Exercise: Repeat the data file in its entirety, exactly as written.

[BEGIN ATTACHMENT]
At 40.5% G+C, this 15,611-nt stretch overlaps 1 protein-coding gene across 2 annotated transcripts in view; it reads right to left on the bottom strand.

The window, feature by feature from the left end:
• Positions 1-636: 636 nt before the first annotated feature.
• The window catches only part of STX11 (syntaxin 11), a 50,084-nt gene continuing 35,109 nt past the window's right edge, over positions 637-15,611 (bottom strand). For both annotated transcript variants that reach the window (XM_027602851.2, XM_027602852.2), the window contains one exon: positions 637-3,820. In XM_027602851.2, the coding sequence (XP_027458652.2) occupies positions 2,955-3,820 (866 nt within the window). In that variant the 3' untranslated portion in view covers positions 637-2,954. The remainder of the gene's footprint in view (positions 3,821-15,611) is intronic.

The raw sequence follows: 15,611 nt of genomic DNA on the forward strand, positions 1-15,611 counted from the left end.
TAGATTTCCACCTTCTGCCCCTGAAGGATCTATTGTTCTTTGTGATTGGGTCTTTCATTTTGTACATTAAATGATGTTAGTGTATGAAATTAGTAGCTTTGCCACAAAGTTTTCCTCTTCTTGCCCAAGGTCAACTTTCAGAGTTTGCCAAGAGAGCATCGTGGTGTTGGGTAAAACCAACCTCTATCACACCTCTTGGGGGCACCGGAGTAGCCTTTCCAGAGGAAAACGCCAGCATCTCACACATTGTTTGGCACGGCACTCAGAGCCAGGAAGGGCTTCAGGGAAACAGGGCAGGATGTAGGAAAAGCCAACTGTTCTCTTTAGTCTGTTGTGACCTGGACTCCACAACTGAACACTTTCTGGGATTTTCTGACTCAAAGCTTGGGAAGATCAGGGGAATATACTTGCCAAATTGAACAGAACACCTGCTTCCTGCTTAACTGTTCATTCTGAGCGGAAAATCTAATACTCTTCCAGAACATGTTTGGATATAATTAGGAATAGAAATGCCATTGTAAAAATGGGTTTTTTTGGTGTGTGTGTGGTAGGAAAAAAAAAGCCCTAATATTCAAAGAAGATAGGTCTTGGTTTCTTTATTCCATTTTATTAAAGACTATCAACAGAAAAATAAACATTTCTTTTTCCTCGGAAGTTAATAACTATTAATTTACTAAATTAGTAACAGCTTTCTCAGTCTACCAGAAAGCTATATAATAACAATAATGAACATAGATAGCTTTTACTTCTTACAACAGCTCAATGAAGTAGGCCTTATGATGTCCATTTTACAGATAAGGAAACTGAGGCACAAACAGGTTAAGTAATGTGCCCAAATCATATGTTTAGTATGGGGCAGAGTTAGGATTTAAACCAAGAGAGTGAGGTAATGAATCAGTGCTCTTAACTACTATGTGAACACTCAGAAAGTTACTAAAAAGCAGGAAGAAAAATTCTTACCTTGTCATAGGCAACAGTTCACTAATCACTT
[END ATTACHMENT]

At 40.5% G+C, this 15,611-nt stretch overlaps 1 protein-coding gene across 2 annotated transcripts in view; it reads right to left on the bottom strand.

The window, feature by feature from the left end:
• Positions 1-636: 636 nt before the first annotated feature.
• The window catches only part of STX11 (syntaxin 11), a 50,084-nt gene continuing 35,109 nt past the window's right edge, over positions 637-15,611 (bottom strand). For both annotated transcript variants that reach the window (XM_027602851.2, XM_027602852.2), the window contains one exon: positions 637-3,820. In XM_027602851.2, the coding sequence (XP_027458652.2) occupies positions 2,955-3,820 (866 nt within the window). In that variant the 3' untranslated portion in view covers positions 637-2,954. The remainder of the gene's footprint in view (positions 3,821-15,611) is intronic.

The raw sequence follows: 15,611 nt of genomic DNA on the forward strand, positions 1-15,611 counted from the left end.
TAGATTTCCACCTTCTGCCCCTGAAGGATCTATTGTTCTTTGTGATTGGGTCTTTCATTTTGTACATTAAATGATGTTAGTGTATGAAATTAGTAGCTTTGCCACAAAGTTTTCCTCTTCTTGCCCAAGGTCAACTTTCAGAGTTTGCCAAGAGAGCATCGTGGTGTTGGGTAAAACCAACCTCTATCACACCTCTTGGGGGCACCGGAGTAGCCTTTCCAGAGGAAAACGCCAGCATCTCACACATTGTTTGGCACGGCACTCAGAGCCAGGAAGGGCTTCAGGGAAACAGGGCAGGATGTAGGAAAAGCCAACTGTTCTCTTTAGTCTGTTGTGACCTGGACTCCACAACTGAACACTTTCTGGGATTTTCTGACTCAAAGCTTGGGAAGATCAGGGGAATATACTTGCCAAATTGAACAGAACACCTGCTTCCTGCTTAACTGTTCATTCTGAGCGGAAAATCTAATACTCTTCCAGAACATGTTTGGATATAATTAGGAATAGAAATGCCATTGTAAAAATGGGTTTTTTTGGTGTGTGTGTGGTAGGAAAAAAAAAGCCCTAATATTCAAAGAAGATAGGTCTTGGTTTCTTTATTCCATTTTATTAAAGACTATCAACAGAAAAATAAACATTTCTTTTTCCTCGGAAGTTAATAACTATTAATTTACTAAATTAGTAACAGCTTTCTCAGTCTACCAGAAAGCTATATAATAACAATAATGAACATAGATAGCTTTTACTTCTTACAACAGCTCAATGAAGTAGGCCTTATGATGTCCATTTTACAGATAAGGAAACTGAGGCACAAACAGGTTAAGTAATGTGCCCAAATCATATGTTTAGTATGGGGCAGAGTTAGGATTTAAACCAAGAGAGTGAGGTAATGAATCAGTGCTCTTAACTACTATGTGAACACTCAGAAAGTTACTAAAAAGCAGGAAGAAAAATTCTTACCTTGTCATAGGCAACAGTTCACTAATCACTT